The Jupiter Icy Moon Explorer (JUICE) is a planned European Space Agency (ESA) spacecraft to visit the Jovian system, focused on studying three of Jupiter's Galilean moons: Ganymede, Callisto, and Europa (excluding the more volcanically active Io). It will characterise these three worlds, all of which are thought to have significant bodies of liquid water beneath their surfaces, making them potentially habitable environments. The selection of this mission for the L1 launch slot of ESA's Cosmic Vision science programme was announced on May 2, 2012.
A proposed timeline is launch in 2022 on an Ariane 5 carrier rocket and arrival at the Jupiter system in 2030. By 2033 the spacecraft should enter orbit around Ganymede, after completing various manoeuvres around Jupiter and the other moons. Proposed instruments include cameras, spectrometers, and an ice-penetrating radar.
The Jupiter Icy Moon Explorer (JUICE) would perform detailed investigations on Ganymede as a planetary body and evaluate its potential to support life. Investigations of Europa and Callisto would complete a comparative picture of these Galilean moons. The three moons are thought to harbour internal liquid-water oceans, and so are central to understanding the habitability of icy worlds.
The main science objectives for Ganymede, and to a lesser extent for Callisto, are:
Characterisation of the ocean layers and detection of putative subsurface water reservoirs;
Topographical, geological and compositional mapping of the surface;
Study of the physical properties of the icy crusts;
Characterisation of the internal mass distribution, dynamics and evolution of the interiors;
For Europa, the focus is on the chemistry essential to life, including organic molecules, and on understanding the formation of surface features and the composition of the non-water-ice material. Furthermore, JUICE will provide the first subsurface sounding of the moon, including the first determination of the minimal thickness of the icy crust over the most recently active regions.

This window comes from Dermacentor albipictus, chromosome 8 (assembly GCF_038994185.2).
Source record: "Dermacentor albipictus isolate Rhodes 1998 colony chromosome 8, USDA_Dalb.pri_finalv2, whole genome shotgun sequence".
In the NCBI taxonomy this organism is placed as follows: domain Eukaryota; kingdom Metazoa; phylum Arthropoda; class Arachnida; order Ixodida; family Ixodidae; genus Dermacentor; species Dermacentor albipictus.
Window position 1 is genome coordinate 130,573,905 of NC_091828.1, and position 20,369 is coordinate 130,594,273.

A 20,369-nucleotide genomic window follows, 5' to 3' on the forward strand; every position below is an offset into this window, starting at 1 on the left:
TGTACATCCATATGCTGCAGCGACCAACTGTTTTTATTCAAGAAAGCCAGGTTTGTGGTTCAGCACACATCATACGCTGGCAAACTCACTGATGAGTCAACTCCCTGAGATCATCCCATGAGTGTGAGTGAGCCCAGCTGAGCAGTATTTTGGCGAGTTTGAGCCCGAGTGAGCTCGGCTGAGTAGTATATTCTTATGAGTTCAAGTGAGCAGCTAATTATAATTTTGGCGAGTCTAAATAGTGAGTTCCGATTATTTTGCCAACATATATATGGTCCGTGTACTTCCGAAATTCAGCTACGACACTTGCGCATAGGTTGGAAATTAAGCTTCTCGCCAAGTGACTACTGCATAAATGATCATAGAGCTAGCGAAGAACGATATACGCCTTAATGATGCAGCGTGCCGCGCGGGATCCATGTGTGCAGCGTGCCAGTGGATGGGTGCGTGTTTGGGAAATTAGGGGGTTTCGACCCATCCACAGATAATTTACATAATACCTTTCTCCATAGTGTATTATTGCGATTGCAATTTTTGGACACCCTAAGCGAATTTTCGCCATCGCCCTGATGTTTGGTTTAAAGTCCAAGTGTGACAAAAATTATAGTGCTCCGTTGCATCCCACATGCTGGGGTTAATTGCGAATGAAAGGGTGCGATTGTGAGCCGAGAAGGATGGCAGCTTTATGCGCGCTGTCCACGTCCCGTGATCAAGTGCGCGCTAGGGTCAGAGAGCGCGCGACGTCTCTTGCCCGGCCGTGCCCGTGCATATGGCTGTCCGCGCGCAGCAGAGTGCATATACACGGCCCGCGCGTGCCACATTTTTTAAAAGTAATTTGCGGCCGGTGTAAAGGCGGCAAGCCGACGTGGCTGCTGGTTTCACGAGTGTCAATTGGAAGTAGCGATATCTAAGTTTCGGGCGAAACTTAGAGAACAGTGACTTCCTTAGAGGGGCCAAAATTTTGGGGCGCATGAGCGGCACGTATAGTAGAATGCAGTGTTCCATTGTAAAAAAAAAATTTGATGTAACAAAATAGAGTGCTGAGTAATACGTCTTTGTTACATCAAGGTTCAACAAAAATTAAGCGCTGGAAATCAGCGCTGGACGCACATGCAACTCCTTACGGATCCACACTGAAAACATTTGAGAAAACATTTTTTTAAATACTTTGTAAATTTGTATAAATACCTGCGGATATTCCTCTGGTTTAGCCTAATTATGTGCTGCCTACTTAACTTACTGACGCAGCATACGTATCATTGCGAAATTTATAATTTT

The main spacecraft design drivers are related to the large distance to the Sun, the use of solar power, and Jupiter's harsh radiation environment. The orbit insertions at Jupiter and Ganymede and the large number of flyby manoeuvres (more than 25 gravity assists, and two Europa flybys) requires the spacecraft to carry about 3,000 kg (6,600 lb) of chemical propellant.
On 21 February 2013, after a competition, 11 instruments were selected by ESA, which will be developed by scientific and engineering teams from all over Europe, with participation from the USA and Japan:
Jovis, Amorum ac Natorum Undique Scrutator
The JANUS camera system will image Ganymede and important parts of the surface of Callisto better than 400 m/pixel (resolution limited by mission data volume). Selected targets will be investigated in high-resolution with a spatial resolution from 25 m/pixel down to 2.4 m/pixel with a 1.3 degree field of view. The camera system has 13 panchromatic, broad and narrow-band filters in the 0.36 µm to 1.1 µm range, and provides stereo imaging capabilities. JANUS will also allow relating spectral, laser and radar measurements to geomorphology and thus will provide the overall geological context.
MAJIS is a visible and infrared spectrometer operating from 0.4 to 5.7 µm, with spectral resolution of 3–7 nm, that will observe tropospheric cloud features and minor species on Jupiter and will investigate the composition of ices and minerals on the surfaces of icy moons. The spatial resolution will be up to 25 m on Ganymede and about 100 km on Jupiter.
Principal investigator: Y. Langevin, Institut d'Astrophysique Spatiale, France
UVS is an imaging spectrograph operating in the wavelength range 55–210 nm with spectral resolution of < 0.6 nm that will characterise exospheres and aurorae of the icy moons—including plume searches on Europa, study the Jovian upper atmosphere and aurorae. It will reach a resolution of 0.5 km observing Ganymede and up to 250 km observing Jupiter.
SWI is a spectrometer using a 30 cm antenna and working in 1080–1275 GHz and 530–601 GHz with spectral resolving power of ~107 that will study Jupiter's stratosphere and troposphere, and the exospheres and surfaces of the icy moons.
RIME is an ice-penetrating radar working at frequency of 9 MHz (1 and 3 MHz bandwidth) emitted by a 16 m antenna that will be used to study the subsurface structure of Jovian moons down to 9 km (5.6 mi) depth with vertical resolution up to 30 m in ice.
RPWI will characterise the plasma environment and radio emissions around the spacecraft, it is composed of four experiments: GANDALF, MIME, FRODO and JENRAGE. RPWI will use two Langmuir probes sensitive up to 1.6 MHz to characterize plasma and receivers in the frequency range 80 kHz – 45 MHz to measure radio emissions.
Gravity & Geophysics of jupiter and Galilean Moons
3GM instrument, composed of a Ka transponder and an ultrastable oscillator, will measure the gravity field of Ganymede and the extent of internal oceans. It will also study the ionosphere and upper atmosphere of Jupiter and other Jovian moons.
Planetary Radio Interferometer & Doppler Experiment
PRIDE experiment will generate specific signals transmitted by JUICE antenna and received by Very Long Baseline Interferometry to perform precision measurements of the gravity fields and of Jupiter and the icy moons .